US Concerned by Indian Visa Refusal for US Commission on Religious Rights

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Washington, DC – The Obama Administration expressed “the concern of the United States with respect to,” the denial of visas by the Modi Government in Delhi to members of a US Commission scheduled to visit India last week to discuss and report on the conditions of religious freedom in the country.

Replying to a question raised by Indian American Times on Monday at the State Department Briefing, John Kirby, the State Department Spokesman said, “We’re aware that visas were not issued by the Indian embassy to commissioners of the United States Commission of International Religious Freedom (USCIRF) who were planning to travel to India on the 4th of March, and we’re disappointed by this news.”

Kirby put the weight of the US Administration behind the mission saying, “We are supportive of the commission and the important role they play in reviewing facts and circumstances of violations of religious freedom around the world.”

Quoting US President Barack Obama, Kirby continued, “As President Obama himself noted during his visit last year, we support the Government of India’s commitments – commitment to promoting religious freedom and diversity.”

Kirby cited Obama’s message, “And his message during his trip to India was clear and it remains true: “Our nations are stronger when” – and I’m quoting now the President – “every person has the right to practice their faith how they choose, or to practice no faith at all, and to do so free of persecution and fear of discrimination,” end quote.”

Last week after a three-member delegation of USCIRF was denied visas by the Indian Embassy, Robert P George, chairman of USCIRF issued a statement saying, “We are deeply disappointed by the Indian government’s denial, in effect, of these visas.”

“As a pluralistic, non-sectarian, and democratic state, and a close partner of the United States, India should have the confidence to allow our visit,” he said, adding, “”USCIRF will continue to pursue a visit to India, given the ongoing reports from religious communities, civil society groups, and NGOs that the conditions for religious freedom in India have been deteriorating since 2014.”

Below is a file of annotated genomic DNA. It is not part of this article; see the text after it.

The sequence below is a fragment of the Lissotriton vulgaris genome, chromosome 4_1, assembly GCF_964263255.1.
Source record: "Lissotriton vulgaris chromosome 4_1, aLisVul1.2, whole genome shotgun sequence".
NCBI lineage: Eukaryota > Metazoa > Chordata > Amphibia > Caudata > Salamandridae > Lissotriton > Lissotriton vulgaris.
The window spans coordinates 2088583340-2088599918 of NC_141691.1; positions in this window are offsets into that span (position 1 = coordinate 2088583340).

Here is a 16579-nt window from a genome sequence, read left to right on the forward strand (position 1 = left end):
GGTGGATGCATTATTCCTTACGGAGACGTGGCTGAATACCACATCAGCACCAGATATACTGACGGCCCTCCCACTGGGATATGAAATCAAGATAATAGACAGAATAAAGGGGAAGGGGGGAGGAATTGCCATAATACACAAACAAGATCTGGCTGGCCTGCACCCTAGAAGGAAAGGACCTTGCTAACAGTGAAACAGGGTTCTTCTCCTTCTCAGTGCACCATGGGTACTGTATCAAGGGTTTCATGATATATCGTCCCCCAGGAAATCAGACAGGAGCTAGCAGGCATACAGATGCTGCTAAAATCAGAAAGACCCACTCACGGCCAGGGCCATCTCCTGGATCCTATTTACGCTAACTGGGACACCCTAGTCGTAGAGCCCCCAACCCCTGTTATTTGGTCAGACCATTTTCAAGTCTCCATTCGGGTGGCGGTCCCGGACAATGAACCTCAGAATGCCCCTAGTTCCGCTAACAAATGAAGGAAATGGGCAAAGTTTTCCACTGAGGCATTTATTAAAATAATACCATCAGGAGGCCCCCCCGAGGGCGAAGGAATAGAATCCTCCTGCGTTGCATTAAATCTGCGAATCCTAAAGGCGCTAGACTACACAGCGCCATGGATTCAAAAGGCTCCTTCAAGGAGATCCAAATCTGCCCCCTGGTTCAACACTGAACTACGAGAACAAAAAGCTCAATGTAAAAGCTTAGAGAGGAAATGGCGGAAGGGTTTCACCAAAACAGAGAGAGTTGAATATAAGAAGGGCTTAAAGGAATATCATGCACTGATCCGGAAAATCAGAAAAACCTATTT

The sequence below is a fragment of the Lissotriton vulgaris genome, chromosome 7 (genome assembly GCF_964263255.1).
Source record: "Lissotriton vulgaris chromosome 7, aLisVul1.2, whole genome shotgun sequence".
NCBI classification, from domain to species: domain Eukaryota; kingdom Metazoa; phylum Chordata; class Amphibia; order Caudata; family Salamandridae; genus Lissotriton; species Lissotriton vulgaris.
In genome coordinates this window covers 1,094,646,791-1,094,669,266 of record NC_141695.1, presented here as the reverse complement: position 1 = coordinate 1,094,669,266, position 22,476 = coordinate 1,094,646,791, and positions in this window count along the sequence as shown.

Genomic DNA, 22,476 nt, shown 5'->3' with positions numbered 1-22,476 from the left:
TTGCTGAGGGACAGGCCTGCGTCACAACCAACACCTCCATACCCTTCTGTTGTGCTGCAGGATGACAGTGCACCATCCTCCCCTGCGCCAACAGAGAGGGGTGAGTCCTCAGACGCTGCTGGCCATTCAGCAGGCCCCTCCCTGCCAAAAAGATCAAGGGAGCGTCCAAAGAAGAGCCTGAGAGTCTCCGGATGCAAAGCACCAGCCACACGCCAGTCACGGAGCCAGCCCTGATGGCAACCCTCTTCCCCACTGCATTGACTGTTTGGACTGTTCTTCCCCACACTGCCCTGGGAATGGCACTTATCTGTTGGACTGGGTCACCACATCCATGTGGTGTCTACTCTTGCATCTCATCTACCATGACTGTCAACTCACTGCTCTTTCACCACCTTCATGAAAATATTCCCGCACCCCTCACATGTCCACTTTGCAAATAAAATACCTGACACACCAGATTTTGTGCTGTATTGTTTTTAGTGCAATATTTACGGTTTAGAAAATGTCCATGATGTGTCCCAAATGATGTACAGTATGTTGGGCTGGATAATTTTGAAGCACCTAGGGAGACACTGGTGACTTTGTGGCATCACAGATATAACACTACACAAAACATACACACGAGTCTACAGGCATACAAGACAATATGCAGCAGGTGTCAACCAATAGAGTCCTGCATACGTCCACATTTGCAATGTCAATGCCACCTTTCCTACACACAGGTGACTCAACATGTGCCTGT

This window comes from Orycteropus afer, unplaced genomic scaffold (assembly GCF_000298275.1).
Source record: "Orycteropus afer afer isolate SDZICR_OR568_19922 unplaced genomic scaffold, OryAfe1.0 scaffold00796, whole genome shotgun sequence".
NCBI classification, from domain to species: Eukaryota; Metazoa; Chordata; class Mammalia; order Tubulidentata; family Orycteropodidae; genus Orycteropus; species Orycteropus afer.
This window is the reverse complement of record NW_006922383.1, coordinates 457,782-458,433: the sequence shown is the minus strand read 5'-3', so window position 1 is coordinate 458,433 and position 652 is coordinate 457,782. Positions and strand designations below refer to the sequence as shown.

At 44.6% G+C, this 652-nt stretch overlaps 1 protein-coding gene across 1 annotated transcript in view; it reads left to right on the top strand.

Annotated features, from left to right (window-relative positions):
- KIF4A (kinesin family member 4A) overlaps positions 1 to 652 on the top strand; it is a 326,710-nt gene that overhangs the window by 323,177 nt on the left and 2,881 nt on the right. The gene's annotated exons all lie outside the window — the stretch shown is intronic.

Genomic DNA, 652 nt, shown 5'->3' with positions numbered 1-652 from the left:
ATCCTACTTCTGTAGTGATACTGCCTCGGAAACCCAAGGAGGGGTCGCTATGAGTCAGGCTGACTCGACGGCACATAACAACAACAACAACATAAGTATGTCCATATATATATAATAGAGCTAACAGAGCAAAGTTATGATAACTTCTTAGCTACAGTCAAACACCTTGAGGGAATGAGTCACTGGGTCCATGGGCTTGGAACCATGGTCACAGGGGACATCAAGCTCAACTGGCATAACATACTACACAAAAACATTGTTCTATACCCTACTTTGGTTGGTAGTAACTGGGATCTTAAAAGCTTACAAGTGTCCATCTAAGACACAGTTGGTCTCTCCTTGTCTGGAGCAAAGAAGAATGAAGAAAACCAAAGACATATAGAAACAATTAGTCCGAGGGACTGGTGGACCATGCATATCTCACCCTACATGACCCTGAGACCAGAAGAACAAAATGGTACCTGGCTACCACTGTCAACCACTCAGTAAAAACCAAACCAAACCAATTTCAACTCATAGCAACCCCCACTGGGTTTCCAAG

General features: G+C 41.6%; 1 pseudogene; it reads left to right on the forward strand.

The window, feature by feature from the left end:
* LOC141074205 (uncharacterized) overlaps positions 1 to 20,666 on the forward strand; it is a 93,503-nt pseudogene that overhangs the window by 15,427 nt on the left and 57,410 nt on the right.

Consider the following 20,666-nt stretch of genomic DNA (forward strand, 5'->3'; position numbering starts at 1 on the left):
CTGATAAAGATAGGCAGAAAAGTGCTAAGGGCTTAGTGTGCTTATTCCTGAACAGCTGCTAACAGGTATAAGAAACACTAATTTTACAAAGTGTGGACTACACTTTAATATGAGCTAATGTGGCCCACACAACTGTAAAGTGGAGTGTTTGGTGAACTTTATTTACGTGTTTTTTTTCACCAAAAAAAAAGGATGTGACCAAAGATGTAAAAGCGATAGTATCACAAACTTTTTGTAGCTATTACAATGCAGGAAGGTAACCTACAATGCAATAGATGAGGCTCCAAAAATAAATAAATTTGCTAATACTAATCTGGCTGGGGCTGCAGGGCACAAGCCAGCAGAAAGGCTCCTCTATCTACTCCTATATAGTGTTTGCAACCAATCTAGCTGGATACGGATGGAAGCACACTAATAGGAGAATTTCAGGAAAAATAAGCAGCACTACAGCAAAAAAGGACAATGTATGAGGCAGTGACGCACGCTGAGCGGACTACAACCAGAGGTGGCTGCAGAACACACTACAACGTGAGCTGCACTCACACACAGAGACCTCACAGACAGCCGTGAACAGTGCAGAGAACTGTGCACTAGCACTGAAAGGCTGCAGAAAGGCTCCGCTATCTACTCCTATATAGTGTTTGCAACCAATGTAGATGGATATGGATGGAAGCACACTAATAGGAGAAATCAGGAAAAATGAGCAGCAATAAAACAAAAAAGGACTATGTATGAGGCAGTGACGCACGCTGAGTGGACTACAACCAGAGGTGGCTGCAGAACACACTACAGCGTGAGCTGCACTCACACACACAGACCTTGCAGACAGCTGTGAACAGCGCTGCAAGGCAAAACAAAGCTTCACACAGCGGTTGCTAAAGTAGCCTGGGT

Asked to comment if the State Department had reached out to its counterparts in Delhi on this, Kirby said, “It’s not a topic of conversation we don’t have, and it’s not a topic of conversation that we’re afraid to have with our Indian counterparts.”

Without going into the “details of diplomatic conversations,” Kirby told journalists, “We’ve – remain engaged in a number of discussions with the Indian Government about this and other issues with respect to religious freedom.”

On the other hand, the Indian Embassy in Washington, DC posted a statement on its website saying, “There is no change in the policy of the Government of India with respect to such visits. India is a vibrant pluralistic society founded on strong democratic principles. The Indian Constitution guarantees fundamental rights to all its citizens including the right to freedom of religion.”

Without highlighting where and how Indian Constitution protects rights of its citizens, the Embassy statement said, “We do not see the locus standi of a foreign entity like USCIRF to pass its judgment and comment on the state of Indian citizens’ constitutionally protected rights.”

The USCIRF delegation was scheduled to leave for a one-week visit to India starting March 4 to meet with government officials, religious leaders and activists in India.

USCIRF’s principal responsibilities include reviewing, through the lens of international human rights law, the facts and circumstances of violations of religious freedom internationally and making policy recommendations to the President, Secretary of State, and Congress. USCIRF is an independent, bipartisan US federal government commission with commissioners appointed by the President and the leaders in both Houses of Congress.

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